Lara Logan, once a lauded foreign correspondent for CBS News’s “60 Minutes” and now a boundary-pushing Fox News guest commentator and streaming show host, drew fierce condemnation for on-air comments Monday night comparing the nation’s top infectious-disease expert, Anthony S. Fauci, to Nazi doctor Josef Mengele.
Logan’s response, though, went well beyond.
“What you see on Dr. Fauci — this is what people say to me: that he doesn’t represent science to them. He represents Josef Mengele,” she said. “Dr. Josef Mengele, the Nazi doctor who did experiments on Jews during the Second World War and in the concentration camps. And I am talking about people all across the world are saying this, because the response from covid, what it has done to countries everywhere, what it has done to civil liberties, the suicide rates, the poverty, it has obliterated economies. The level of suffering that has been created because of this disease is now being seen in the cold light of day.”
It was the latest and arguably the most inflammatory in a series of comments from Logan that have stunned viewers who remember her days as an impartial news reporter and star correspondent for the respected newsmagazine show.
Fox host Lara Logan says that people tell her that Dr. Fauci doesn't represent science, but represents Josef Mengele, the Nazi doctor known as the "Angel of Death" for performing medical experiments at Auschwitz: "I am talking about people all across the world are saying this" pic.twitter.com/fF2DAWfG7d— Oliver Darcy (@oliverdarcy) November 30, 2021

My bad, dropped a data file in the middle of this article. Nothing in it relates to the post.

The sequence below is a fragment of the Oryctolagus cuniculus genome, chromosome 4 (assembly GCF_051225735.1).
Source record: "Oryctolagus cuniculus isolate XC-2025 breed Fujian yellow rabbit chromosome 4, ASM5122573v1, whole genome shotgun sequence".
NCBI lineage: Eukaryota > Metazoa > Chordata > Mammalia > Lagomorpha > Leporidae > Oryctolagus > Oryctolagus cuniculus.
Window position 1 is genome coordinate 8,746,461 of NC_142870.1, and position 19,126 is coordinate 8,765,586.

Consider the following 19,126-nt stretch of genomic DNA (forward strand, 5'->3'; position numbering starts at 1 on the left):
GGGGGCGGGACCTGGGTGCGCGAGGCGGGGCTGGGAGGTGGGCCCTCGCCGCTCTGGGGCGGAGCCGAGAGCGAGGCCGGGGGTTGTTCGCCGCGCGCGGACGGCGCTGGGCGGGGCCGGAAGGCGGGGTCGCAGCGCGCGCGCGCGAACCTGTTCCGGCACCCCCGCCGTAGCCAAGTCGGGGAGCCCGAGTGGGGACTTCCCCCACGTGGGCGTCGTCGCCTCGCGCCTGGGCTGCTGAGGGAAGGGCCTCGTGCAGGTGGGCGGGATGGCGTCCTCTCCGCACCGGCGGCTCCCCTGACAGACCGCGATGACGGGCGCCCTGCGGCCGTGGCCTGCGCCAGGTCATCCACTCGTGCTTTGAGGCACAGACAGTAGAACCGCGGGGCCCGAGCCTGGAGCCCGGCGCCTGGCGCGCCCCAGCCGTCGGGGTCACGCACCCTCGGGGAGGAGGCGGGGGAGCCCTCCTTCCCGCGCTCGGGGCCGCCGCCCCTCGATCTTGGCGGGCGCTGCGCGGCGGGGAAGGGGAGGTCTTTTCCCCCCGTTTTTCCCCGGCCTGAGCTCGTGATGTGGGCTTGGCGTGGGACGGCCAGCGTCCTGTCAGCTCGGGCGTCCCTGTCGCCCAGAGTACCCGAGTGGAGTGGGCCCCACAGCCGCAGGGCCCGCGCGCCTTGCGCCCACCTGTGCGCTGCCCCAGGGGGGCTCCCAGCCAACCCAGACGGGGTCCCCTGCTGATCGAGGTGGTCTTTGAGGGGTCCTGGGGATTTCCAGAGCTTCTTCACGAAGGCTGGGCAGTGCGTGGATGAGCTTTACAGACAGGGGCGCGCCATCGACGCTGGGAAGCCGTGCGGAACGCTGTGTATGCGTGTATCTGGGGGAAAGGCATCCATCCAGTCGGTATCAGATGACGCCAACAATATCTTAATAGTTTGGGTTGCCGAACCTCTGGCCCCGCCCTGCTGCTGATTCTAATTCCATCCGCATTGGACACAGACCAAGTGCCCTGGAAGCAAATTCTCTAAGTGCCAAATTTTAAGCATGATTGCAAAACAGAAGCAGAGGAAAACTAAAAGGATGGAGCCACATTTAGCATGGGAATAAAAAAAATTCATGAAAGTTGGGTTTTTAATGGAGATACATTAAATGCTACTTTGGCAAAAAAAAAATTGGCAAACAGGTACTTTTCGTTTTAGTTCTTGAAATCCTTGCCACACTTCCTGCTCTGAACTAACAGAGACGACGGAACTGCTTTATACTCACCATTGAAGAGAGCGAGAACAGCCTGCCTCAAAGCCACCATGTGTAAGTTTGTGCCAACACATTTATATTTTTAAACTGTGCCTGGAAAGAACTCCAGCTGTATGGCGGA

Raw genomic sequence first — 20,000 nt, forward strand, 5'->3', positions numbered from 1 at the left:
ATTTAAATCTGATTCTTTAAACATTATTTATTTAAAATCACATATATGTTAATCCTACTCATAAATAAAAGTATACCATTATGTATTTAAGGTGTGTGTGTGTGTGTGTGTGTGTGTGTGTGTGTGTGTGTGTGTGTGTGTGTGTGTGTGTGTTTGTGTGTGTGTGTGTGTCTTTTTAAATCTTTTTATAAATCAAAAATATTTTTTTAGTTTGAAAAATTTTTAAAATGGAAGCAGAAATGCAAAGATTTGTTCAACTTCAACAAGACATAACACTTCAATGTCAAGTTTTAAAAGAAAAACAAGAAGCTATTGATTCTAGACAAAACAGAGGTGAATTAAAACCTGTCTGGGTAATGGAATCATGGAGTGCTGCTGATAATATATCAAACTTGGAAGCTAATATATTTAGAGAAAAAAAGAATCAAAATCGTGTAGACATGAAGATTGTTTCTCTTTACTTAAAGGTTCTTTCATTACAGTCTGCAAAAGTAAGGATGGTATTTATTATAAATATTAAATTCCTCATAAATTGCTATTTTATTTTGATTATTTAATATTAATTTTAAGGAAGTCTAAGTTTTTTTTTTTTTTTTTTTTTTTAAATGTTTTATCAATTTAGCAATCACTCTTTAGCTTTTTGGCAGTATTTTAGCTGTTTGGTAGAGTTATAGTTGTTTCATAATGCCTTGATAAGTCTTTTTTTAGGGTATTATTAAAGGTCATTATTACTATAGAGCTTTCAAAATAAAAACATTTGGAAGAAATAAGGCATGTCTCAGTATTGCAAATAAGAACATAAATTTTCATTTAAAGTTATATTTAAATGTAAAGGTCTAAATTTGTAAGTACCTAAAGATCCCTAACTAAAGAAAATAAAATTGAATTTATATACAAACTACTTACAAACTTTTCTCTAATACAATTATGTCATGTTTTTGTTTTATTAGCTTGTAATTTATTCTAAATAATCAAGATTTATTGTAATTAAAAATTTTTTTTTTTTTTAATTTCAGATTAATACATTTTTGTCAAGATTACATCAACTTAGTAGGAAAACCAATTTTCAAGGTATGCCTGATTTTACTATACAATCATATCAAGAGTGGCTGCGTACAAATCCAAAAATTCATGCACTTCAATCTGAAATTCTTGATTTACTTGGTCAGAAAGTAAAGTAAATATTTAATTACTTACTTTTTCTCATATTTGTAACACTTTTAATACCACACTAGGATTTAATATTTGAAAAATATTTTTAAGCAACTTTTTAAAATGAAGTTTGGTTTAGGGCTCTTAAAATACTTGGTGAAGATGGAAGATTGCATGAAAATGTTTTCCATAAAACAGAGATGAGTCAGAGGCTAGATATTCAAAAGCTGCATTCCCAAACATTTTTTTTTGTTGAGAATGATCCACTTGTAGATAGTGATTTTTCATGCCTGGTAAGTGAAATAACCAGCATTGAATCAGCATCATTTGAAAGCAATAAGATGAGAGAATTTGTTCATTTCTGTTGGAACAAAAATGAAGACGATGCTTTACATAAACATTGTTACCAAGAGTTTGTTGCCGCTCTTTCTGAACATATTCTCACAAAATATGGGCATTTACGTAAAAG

But Hegseth, who guest-hosted Fox’s 7 p.m. opinion show Monday, showed little reaction while Logan spoke and did not contradict or push back on her statements. Before going to a commercial break, he promoted Logan’s show on the Fox Nation streaming service. (His other guest, Fox host Will Cain, called Fauci a “would-be authoritarian.”)
Known as “the angel of death,” Mengele performed “a broad range of agonizing and often lethal experiments with Jewish and Roma twins, most of them children,” while serving as a physician at the Auschwitz concentration camp, according to the U.S. Holocaust Memorial Museum.
Early Tuesday morning, the Auschwitz Museum’s official Twitter account released a statement seeming to condemn Logan’s remarks without naming her. “Exploiting the tragedy of people who became victims of criminal pseudo-medical experiments in Auschwitz in a debate about vaccines, pandemic and people who fight for saving human lives is shameful,” the organization said. “It is disrespectful to victims & a sad symptom of moral and intellectual decline.”